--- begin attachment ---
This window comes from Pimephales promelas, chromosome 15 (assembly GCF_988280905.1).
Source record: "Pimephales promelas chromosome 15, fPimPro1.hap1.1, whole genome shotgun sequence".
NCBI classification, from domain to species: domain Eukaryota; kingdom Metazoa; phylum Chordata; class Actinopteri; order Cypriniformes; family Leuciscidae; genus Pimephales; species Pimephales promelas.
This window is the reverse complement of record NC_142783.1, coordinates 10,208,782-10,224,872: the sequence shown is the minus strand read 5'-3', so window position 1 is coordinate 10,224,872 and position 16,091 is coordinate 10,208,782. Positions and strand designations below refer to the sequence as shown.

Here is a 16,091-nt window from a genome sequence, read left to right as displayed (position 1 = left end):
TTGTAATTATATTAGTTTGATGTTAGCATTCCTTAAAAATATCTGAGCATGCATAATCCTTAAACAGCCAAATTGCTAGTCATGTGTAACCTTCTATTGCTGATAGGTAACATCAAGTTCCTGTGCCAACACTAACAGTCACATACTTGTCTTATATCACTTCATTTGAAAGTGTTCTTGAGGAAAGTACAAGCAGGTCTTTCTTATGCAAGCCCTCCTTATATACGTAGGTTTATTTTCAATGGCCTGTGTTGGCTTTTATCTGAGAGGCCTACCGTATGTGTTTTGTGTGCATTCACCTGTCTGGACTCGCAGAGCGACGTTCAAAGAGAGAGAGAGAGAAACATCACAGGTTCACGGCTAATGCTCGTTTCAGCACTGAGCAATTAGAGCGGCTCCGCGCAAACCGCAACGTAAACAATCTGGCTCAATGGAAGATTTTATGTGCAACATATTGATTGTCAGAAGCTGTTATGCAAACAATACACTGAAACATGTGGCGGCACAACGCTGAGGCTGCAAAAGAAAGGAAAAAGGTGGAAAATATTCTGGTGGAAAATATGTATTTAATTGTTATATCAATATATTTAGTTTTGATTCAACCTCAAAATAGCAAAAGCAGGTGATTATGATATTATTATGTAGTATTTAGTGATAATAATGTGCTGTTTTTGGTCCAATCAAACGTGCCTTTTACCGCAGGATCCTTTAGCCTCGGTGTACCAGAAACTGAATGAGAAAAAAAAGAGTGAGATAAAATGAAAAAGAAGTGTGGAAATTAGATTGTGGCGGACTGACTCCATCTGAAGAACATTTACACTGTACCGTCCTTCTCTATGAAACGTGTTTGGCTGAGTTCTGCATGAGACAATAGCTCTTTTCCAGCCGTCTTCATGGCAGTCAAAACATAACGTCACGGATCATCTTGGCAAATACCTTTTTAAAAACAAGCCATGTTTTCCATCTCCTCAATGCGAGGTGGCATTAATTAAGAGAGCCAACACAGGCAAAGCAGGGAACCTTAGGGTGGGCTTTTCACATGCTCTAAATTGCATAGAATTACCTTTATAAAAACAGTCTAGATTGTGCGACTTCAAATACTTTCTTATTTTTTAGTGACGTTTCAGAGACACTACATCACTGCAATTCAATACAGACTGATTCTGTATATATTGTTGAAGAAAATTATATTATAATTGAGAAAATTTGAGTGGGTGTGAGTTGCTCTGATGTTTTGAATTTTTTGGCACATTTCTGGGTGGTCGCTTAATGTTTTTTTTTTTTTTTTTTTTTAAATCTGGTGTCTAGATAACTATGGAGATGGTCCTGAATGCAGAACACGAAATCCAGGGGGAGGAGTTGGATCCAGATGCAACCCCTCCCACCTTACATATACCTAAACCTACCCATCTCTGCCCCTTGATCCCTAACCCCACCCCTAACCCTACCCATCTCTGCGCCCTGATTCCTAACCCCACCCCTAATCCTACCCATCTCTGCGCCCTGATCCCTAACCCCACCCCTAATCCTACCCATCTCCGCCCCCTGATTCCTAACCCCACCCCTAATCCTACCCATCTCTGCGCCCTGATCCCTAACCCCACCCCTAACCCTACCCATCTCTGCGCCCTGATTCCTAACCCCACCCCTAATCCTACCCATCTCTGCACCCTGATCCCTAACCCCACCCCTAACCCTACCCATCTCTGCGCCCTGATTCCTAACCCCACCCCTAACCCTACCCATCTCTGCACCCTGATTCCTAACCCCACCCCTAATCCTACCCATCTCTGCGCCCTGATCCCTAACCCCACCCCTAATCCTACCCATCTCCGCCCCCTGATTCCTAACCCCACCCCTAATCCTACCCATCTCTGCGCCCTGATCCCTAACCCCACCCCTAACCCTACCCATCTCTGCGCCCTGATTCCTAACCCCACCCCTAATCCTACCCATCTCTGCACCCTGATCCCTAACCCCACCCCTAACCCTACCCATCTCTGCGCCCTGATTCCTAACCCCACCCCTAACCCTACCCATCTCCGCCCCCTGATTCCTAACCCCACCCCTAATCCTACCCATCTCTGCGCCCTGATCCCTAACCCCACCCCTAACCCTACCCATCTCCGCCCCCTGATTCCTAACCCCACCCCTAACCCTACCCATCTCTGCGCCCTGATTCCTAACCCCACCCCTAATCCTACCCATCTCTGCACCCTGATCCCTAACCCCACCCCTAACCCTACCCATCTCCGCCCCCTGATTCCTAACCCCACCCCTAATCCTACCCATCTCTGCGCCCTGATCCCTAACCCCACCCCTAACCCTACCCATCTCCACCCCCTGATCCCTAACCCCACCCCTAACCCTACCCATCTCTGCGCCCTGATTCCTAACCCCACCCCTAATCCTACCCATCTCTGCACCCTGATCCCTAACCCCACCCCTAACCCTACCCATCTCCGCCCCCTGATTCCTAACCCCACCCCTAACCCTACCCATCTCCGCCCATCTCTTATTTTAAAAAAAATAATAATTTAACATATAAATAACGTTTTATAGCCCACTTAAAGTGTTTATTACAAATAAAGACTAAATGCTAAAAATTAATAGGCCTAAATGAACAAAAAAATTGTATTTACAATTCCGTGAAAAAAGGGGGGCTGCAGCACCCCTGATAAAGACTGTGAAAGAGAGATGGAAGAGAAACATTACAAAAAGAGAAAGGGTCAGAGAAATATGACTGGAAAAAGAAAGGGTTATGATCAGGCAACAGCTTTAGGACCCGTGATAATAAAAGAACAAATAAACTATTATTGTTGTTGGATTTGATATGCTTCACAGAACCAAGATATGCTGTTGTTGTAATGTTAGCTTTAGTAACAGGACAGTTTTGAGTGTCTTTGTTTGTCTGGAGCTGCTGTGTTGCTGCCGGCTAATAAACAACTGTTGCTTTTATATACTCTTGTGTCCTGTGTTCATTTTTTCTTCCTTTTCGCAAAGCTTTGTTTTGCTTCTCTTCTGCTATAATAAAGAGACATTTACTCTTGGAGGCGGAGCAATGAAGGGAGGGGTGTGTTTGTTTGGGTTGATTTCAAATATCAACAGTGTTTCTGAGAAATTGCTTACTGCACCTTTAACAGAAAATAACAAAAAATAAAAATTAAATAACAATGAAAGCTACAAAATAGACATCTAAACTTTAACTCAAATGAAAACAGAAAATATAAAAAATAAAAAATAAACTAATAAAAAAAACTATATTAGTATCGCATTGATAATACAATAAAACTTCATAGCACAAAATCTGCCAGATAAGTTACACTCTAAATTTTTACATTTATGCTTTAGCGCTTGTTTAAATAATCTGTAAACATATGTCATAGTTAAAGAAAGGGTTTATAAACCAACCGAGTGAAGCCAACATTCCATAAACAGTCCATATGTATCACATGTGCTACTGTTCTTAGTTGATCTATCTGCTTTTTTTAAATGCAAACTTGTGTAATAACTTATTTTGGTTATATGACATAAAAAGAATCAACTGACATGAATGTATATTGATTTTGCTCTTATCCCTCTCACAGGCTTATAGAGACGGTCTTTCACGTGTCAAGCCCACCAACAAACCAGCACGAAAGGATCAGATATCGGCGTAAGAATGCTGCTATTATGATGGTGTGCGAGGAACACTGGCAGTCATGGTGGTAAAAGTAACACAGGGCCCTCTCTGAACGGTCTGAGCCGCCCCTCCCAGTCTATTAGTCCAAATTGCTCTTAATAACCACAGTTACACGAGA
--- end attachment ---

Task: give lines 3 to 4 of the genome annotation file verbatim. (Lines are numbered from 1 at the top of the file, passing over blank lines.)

NCBI classification, from domain to species: domain Eukaryota; kingdom Metazoa; phylum Chordata; class Actinopteri; order Cypriniformes; family Leuciscidae; genus Pimephales; species Pimephales promelas.
This window is the reverse complement of record NC_142783.1, coordinates 10,208,782-10,224,872: the sequence shown is the minus strand read 5'-3', so window position 1 is coordinate 10,224,872 and position 16,091 is coordinate 10,208,782. Positions and strand designations below refer to the sequence as shown.